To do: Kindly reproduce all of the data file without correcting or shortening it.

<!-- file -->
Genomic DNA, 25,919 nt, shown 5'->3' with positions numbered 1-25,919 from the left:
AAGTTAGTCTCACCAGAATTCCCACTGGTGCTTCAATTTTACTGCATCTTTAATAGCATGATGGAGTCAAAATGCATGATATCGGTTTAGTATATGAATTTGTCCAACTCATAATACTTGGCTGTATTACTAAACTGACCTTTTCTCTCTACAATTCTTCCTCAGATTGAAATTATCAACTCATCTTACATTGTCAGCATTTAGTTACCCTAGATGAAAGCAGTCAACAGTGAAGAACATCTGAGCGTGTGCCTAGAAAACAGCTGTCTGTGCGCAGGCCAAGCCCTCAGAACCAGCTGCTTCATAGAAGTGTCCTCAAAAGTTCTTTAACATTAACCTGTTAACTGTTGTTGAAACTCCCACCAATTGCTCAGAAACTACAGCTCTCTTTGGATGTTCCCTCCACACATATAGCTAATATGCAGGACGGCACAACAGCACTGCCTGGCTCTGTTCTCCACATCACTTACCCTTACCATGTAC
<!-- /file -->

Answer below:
Genomic DNA, 25,919 nt, shown 5'->3' with positions numbered 1-25,919 from the left:
AAGTTAGTCTCACCAGAATTCCCACTGGTGCTTCAATTTTACTGCATCTTTAATAGCATGATGGAGTCAAAATGCATGATATCGGTTTAGTATATGAATTTGTCCAACTCATAATACTTGGCTGTATTACTAAACTGACCTTTTCTCTCTACAATTCTTCCTCAGATTGAAATTATCAACTCATCTTACATTGTCAGCATTTAGTTACCCTAGATGAAAGCAGTCAACAGTGAAGAACATCTGAGCGTGTGCCTAGAAAACAGCTGTCTGTGCGCAGGCCAAGCCCTCAGAACCAGCTGCTTCATAGAAGTGTCCTCAAAAGTTCTTTAACATTAACCTGTTAACTGTTGTTGAAACTCCCACCAATTGCTCAGAAACTACAGCTCTCTTTGGATGTTCCCTCCACACATATAGCTAATATGCAGGACGGCACAACAGCACTGCCTGGCTCTGTTCTCCACATCACTTACCCTTACCATGTAC